My mom passed away in 2010, and that passing was the best thing that could've happened for our relationship. Revisiting Nothing's Gonna Stop Me Now for this article, I listened to the lyrics and thought of how much they apply to my own life. While I am straitjacketed by Social Security Disability, I also have a lot more freedom now. I can do pretty much anything I want as long as it's legal, and I've really had a blast since my mom passed away. Between her passing and the help of my psychologist, I'm now living the life I'd always wanted to live.
I also loved the music video for this song. It's Samantha Fox traveling through Spain in all sorts of ways and having a lot of fun. Whether it's by car, air or boat, Samantha looks like she's having a lot of fun in this video. Traveling can be a great way to get your mind off your problems, and traveling when you're getting therapy is better because although you may still have problems when your trip is over, at least you're in the hands of people who are looking out for your mental health and giving you the tools you need to survive.
Samantha Fox's seventh track is If Music Be The Food Of Love, and this one is interesting.
This song features many shout-outs to Shakespeare, but having read TV Tropes' page Beam Me Up, Scotty, a page all about sayings that either were never actually said or are incomplete thoughts, this tune can seem like it doesn't understand the words. For example, in its' original context, this song's title is the beginning of a sentence about how romance can be a sickening thing. That's not exactly a positive thing. The mention of the line "To be, or not to be" utilizes the beginning of a soliloquy about contemplating suicide as a way of saying that trivial stuff doesn't matter when you're in love.
Although this song is a very danceable tune, in some ways, this is like an 80s version of Alanis Morrisette's 1995 puzzler Ironic. I've lived all my life with an autism spectrum disorder, and one of the aspects of that disorder is having trouble understanding things like irony. That's why I've never been able to get the jokes behind Rickrolling or Chuck Norris Facts. What's Alanis' reason for not understanding irony? Words can be a very interesting thing, and to my autistic mind, the dictionary definitions are what the words mean. Both If Music Be The Food Of Love and Ironic don't seem to understand their own lyrics, but of the two, I would listen to If Music Be The Food Of Love every day and twice on Sundays. I like songs you can dance to, and Samantha Fox knows how to sing them.
We now come to Samantha Fox's eighth track, That Sensation.
The song is another love song about how lovers can give each other certain feelings if their relationship is a good one. There were a lot of songs like that in the 80s, not just by Samantha Fox, but by hundreds of other artists as well. Sometimes the songs are simple, and sometimes they're complex, but I would have to say that love in its' many forms is the topic that is most often written about in music.
John Lennon derided and Paul McCartney celebrated silly love songs, but I side with McCartney on this one. That Sensation may sound silly, but when one is in a healthy and loving relationship of any kind, that silliness can be a wonderful and warming feeling. Again, the relationship doesn't have to a romantic one. It can be a platonic relationship or a deep friendship, but as long as you have people who care for you, it's easy to feel positive sensations in those relationships.
Moving to heavier matters, we come to Samantha Fox's ninth track, Dream City.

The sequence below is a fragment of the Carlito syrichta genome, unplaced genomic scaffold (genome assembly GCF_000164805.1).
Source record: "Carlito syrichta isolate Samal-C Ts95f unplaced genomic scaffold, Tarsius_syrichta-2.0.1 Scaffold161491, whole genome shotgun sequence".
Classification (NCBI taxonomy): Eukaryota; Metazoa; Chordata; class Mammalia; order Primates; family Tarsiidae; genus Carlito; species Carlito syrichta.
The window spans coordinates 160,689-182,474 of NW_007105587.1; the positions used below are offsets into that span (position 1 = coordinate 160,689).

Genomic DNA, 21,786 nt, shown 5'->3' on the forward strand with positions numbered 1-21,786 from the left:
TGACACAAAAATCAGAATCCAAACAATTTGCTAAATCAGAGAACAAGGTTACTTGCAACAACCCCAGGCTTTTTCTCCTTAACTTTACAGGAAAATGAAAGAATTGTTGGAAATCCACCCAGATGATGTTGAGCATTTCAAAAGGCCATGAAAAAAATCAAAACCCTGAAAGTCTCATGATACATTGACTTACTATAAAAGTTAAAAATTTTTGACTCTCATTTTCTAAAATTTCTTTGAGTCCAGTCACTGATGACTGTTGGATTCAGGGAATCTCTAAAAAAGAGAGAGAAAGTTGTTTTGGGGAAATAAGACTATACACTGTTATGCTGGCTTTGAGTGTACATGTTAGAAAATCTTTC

Don't let the title fool you. This is a pop song, but not an upbeat one. It's all about poor and struggling people who have dreams that they fear may never come true. We've all had those sorts of dreams. We've dreamed of achieving success in business and making lots of money, but have found ourselves working retail and struggling from paycheck to paycheck. We've dreamed of show business glory, but have only gotten so far as school plays and half-attended karaoke evenings at a local bar. We've all had dreams crushed, but the people in this song are willing to do dangerous things to make sure those dreams come true.
In some ways, Dream City reminds me of the song Midnight from the 3/4ths of The Monkees' reunion album Pool It. Midnight is about someone who strives to achieve a dream for him and his girlfriend, and then does illegal things to try and make those dreams come true. He ends up dying for his troubles in Midnight, whereas with Dream City, we don't go into detail about the crime, just the temptation to commit it.
In certain ways, Dream City also reminds me of Bon Jovi's Livin' On A Prayer, a song about struggling dreamers who, in spite of their problems, stay on the straight-and-narrow. The difference is that Bon Jovi revisited the dreamers in 2001's It's My Life to reveal they're still striving for their dreams. Samantha Fox, and the people who wrote Dream City for her, never revisited the dreamers in their song. One could write a story based on that.
Samantha Fox's self-titled second album wraps up with the 10th track, The Best Is Yet To Come.
The song bears some thematic similarities to the Frank Sinatra song of the same name, but this is a ballad as opposed to a jazzy swinger. The point is still there, though, that as good as a relationship can be, things can get even better. That's not saying that things aren't good right now. It's saying that if you think things are great now, they're only going to get better from here.
While I myself have only been in one romantic relationship in my entire life, I do know the feeling of how relationships can start out great, and then get even better. I know that feeling because of the many friendships I've developed as an adult. These friendships have led my family of choice to grow exponentially. People who understand my love of 80s pop culture have connected me to other 80s fans, while 80s talents I've interviewed have not only become friends, but in many cases, connected me to other talents who have become friends as well. That's why I'm sure that, as good as things are for me now, they're going to get even better when I enter my 40s in December of this year. Here's to it.
That's Samantha Fox's Samantha Fox. I found the album to be another wonderful collection of 80s pop songs that delved into several different genres. Samantha Fox is a wonderful talent who deserves a lot of credit for what she's accomplished. I liked pretty much all the track equally, but if I had to pick a favorite, I would go with Nothing's Gonna Stop Me Now. The energy and excitement of that song inspires me to this day.
With all that in mind, what are your thoughts on Samantha Fox's self-titled album? What are your favorite tracks? Do you have any memories associated with this album and its' songs? Feel free to leave a comment below. I'll see you all again soon.